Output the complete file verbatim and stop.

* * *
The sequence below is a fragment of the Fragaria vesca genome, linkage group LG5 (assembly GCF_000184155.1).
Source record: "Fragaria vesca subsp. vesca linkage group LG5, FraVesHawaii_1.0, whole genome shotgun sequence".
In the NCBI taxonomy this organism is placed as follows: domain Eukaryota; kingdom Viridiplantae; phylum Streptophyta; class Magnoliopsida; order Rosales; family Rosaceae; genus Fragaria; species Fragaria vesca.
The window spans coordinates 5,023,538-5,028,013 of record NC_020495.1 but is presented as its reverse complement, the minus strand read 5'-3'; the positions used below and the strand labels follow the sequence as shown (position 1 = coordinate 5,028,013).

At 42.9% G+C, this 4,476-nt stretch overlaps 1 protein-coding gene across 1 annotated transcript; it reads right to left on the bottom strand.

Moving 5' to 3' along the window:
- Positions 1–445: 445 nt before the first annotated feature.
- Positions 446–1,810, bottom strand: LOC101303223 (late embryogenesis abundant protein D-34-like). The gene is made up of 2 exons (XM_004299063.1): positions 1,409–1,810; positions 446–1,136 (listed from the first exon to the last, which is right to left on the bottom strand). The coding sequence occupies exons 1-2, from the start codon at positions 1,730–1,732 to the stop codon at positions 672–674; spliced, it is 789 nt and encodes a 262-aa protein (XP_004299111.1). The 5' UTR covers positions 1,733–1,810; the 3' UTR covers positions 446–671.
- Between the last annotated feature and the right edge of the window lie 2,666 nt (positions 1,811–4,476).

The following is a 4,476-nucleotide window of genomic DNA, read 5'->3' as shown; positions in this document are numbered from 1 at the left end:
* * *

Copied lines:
The sequence below is a fragment of the Fragaria vesca genome, linkage group LG5 (assembly GCF_000184155.1).
Source record: "Fragaria vesca subsp. vesca linkage group LG5, FraVesHawaii_1.0, whole genome shotgun sequence".
In the NCBI taxonomy this organism is placed as follows: domain Eukaryota; kingdom Viridiplantae; phylum Streptophyta; class Magnoliopsida; order Rosales; family Rosaceae; genus Fragaria; species Fragaria vesca.
The window spans coordinates 5,023,538-5,028,013 of record NC_020495.1 but is presented as its reverse complement, the minus strand read 5'-3'; the positions used below and the strand labels follow the sequence as shown (position 1 = coordinate 5,028,013).

At 42.9% G+C, this 4,476-nt stretch overlaps 1 protein-coding gene across 1 annotated transcript; it reads right to left on the bottom strand.

Moving 5' to 3' along the window:
- Positions 1–445: 445 nt before the first annotated feature.
- Positions 446–1,810, bottom strand: LOC101303223 (late embryogenesis abundant protein D-34-like). The gene is made up of 2 exons (XM_004299063.1): positions 1,409–1,810; positions 446–1,136 (listed from the first exon to the last, which is right to left on the bottom strand). The coding sequence occupies exons 1-2, from the start codon at positions 1,730–1,732 to the stop codon at positions 672–674; spliced, it is 789 nt and encodes a 262-aa protein (XP_004299111.1). The 5' UTR covers positions 1,733–1,810; the 3' UTR covers positions 446–671.
- Between the last annotated feature and the right edge of the window lie 2,666 nt (positions 1,811–4,476).

The following is a 4,476-nucleotide window of genomic DNA, read 5'->3' as shown; positions in this document are numbered from 1 at the left end: